Filter-bank is a classical spectral analysis technique which consists in representing the signal spectrum by the log-energies at the output of a filter-bank, where the filters are overlapping band-pass filters spread along the frequency axis. This representation gives a rough approximation of the signal spectral shape while smoothing out the harmonic structure if any. When using variable resolution analysis, the central frequencies of the filters are determined so as to be evenly spread on the warped axis and all filters share the same bandwidth on the warped axis. This is also applied to MEL frequency warping, a very popular warping in speech analysis which mimics the spectral resolution of the human ear. The MEL warping is approximated by mel(f) = 2595 \log_{10(1 + f / 700)}.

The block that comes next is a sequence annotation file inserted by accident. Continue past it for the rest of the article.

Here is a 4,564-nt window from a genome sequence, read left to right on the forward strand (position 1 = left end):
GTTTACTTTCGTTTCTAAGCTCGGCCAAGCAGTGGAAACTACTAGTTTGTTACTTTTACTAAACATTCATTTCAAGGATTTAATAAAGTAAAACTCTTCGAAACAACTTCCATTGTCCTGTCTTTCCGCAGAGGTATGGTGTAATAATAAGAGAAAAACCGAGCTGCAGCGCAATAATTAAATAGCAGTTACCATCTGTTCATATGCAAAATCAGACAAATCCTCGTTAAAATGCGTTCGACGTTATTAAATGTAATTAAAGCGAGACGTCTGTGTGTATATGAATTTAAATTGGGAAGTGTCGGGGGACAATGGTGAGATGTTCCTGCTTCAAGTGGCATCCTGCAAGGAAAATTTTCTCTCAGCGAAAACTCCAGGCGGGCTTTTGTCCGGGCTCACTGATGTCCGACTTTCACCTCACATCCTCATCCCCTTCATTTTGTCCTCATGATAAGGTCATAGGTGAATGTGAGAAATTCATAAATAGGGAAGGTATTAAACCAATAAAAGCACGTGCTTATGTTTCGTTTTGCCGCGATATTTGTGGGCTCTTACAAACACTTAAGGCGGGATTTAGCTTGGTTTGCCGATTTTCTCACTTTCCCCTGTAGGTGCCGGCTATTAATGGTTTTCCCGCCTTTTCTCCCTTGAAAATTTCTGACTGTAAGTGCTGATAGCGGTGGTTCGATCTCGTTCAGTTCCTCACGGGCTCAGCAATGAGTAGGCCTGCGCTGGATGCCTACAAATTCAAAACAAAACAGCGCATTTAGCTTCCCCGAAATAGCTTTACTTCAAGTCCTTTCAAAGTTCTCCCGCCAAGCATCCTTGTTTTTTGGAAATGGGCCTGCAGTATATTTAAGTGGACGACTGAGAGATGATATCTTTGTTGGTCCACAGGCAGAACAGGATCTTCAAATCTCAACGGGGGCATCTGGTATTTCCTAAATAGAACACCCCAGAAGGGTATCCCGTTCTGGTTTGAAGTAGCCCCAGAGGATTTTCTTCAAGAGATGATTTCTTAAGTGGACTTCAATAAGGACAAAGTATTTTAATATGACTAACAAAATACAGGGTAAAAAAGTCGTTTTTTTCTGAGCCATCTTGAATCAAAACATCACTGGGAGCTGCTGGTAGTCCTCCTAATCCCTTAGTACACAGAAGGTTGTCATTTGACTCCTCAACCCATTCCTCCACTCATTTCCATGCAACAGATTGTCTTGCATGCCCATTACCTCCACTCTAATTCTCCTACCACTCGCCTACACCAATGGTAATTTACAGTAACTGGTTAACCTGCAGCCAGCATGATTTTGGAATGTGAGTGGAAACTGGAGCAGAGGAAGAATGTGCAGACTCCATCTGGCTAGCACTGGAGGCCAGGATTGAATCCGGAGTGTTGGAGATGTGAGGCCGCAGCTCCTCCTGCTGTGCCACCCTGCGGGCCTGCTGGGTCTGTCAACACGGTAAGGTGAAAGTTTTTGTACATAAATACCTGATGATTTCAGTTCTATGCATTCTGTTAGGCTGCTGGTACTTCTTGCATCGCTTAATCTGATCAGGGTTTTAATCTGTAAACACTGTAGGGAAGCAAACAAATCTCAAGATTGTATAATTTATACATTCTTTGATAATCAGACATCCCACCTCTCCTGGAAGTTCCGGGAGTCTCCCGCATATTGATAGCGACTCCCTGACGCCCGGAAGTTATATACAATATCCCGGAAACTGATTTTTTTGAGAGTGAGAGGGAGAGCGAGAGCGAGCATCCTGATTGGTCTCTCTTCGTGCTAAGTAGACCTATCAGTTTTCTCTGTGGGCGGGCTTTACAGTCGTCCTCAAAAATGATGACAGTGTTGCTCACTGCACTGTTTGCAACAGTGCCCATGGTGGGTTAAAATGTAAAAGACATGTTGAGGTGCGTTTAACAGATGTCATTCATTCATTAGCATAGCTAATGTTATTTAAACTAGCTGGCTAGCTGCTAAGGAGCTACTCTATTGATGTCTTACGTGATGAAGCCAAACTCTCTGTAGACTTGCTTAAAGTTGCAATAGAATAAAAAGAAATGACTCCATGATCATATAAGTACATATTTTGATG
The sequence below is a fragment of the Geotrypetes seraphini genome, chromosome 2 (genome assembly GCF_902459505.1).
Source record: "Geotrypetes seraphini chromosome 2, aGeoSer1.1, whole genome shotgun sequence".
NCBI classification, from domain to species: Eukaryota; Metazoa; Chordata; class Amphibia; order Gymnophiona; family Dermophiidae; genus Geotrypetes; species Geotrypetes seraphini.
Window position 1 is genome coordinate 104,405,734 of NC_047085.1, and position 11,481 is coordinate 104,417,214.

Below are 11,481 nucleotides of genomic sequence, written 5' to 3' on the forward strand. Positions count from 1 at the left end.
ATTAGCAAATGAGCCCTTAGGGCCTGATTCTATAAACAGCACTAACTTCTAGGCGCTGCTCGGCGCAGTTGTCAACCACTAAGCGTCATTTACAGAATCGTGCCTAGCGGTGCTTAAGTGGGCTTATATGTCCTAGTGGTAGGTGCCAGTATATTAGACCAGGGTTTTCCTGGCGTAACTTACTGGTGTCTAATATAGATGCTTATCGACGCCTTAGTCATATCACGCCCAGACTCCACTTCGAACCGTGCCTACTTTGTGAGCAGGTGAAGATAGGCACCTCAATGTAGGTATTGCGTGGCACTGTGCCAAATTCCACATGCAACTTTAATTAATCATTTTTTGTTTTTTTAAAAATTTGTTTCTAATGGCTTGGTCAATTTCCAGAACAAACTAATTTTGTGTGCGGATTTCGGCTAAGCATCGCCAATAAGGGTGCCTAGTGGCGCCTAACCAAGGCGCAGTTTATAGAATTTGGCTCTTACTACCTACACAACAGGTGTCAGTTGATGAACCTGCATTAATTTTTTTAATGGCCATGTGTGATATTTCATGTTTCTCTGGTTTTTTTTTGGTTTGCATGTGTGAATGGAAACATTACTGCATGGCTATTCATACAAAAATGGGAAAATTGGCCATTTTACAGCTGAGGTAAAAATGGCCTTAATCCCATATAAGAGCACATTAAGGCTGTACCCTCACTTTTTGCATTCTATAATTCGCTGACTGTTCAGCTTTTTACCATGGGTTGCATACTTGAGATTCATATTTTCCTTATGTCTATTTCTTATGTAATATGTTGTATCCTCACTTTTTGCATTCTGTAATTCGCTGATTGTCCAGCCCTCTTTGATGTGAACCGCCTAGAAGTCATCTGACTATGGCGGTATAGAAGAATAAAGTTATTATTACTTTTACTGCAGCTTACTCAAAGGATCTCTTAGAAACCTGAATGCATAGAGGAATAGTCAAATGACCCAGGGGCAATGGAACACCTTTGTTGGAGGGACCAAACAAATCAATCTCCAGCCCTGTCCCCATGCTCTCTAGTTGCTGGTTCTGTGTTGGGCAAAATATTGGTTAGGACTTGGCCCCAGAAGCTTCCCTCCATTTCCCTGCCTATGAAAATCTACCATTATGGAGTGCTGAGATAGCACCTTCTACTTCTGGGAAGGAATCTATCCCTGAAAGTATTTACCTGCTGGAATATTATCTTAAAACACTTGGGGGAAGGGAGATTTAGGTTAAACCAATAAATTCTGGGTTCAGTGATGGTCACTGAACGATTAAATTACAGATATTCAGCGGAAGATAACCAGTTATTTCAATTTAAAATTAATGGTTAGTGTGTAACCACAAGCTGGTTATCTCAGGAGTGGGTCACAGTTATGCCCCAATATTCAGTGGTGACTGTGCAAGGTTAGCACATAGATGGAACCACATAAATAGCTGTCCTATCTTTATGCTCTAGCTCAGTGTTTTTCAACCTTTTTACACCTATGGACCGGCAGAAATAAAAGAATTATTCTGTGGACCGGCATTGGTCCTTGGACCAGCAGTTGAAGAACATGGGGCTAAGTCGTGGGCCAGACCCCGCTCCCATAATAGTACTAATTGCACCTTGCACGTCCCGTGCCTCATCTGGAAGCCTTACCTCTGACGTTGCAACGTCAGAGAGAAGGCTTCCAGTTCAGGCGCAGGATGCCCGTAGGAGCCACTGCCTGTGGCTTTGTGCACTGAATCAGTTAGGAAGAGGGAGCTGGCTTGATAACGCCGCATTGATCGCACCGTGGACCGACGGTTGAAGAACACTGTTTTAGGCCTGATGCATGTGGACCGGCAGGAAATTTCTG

SPro provides an implementation of filter-bank analysis with triangular filters on the FFT module as depicted below

SPro provides an implementation of filter-bank analysis with triangular filters on the FFT module. The energy at the output of channel i is given by
e_i = \log \sum_{j=1^{N} h_i(j) ||X(j)||}
where N is the FFT length(2) and h_i is the filter's frequency response as depicted above. The filter's response is a triangle centered at frequency f_i with bandwidth [f_{i-1,f_{i+1}]}, assuming the f_i's are the central frequencies of the filters determined according to the desired spectral warping.

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## 2.4 Linear predictive analysis

Linear prediction is a popular speech coding analysis method which relies on a source/filter model if the speech production process. The vocal tract is modeled by an all-pole filter of order p whose response is given by

H(z) = 1 / (1 + \sum_{i=1^{p} a_i z^{-i})} .
The coefficients a_i are the prediction coefficients, obtained by minimizing the mean square prediction error. The minimization is implemented in SPro using the auto-correlation method.